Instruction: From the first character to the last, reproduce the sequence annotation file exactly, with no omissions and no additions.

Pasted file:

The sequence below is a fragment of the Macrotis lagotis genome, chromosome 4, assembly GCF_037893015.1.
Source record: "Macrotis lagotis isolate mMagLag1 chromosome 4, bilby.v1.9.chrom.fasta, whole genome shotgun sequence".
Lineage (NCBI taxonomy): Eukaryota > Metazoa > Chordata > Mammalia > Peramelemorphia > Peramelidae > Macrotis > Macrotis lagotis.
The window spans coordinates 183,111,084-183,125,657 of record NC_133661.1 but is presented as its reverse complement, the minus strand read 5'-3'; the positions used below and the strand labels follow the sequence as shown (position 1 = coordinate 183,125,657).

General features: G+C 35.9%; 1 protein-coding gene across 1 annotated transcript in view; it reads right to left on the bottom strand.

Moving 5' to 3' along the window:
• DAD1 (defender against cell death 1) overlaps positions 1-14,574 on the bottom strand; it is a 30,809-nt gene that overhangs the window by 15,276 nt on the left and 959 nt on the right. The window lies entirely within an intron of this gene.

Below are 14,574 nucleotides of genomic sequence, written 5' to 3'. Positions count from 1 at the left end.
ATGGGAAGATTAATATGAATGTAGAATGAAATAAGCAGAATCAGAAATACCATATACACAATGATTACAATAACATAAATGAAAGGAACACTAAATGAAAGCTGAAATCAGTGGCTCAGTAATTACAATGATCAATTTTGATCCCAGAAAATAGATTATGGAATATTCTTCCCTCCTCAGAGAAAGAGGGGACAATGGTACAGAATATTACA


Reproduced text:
The sequence below is a fragment of the Macrotis lagotis genome, chromosome 4, assembly GCF_037893015.1.
Source record: "Macrotis lagotis isolate mMagLag1 chromosome 4, bilby.v1.9.chrom.fasta, whole genome shotgun sequence".
Lineage (NCBI taxonomy): Eukaryota > Metazoa > Chordata > Mammalia > Peramelemorphia > Peramelidae > Macrotis > Macrotis lagotis.
The window spans coordinates 183,111,084-183,125,657 of record NC_133661.1 but is presented as its reverse complement, the minus strand read 5'-3'; the positions used below and the strand labels follow the sequence as shown (position 1 = coordinate 183,125,657).

General features: G+C 35.9%; 1 protein-coding gene across 1 annotated transcript in view; it reads right to left on the bottom strand.

Moving 5' to 3' along the window:
• DAD1 (defender against cell death 1) overlaps positions 1-14,574 on the bottom strand; it is a 30,809-nt gene that overhangs the window by 15,276 nt on the left and 959 nt on the right. The window lies entirely within an intron of this gene.

Below are 14,574 nucleotides of genomic sequence, written 5' to 3'. Positions count from 1 at the left end.
ATGGGAAGATTAATATGAATGTAGAATGAAATAAGCAGAATCAGAAATACCATATACACAATGATTACAATAACATAAATGAAAGGAACACTAAATGAAAGCTGAAATCAGTGGCTCAGTAATTACAATGATCAATTTTGATCCCAGAAAATAGATTATGGAATATTCTTCCCTCCTCAGAGAAAGAGGGGACAATGGTACAGAATATTACA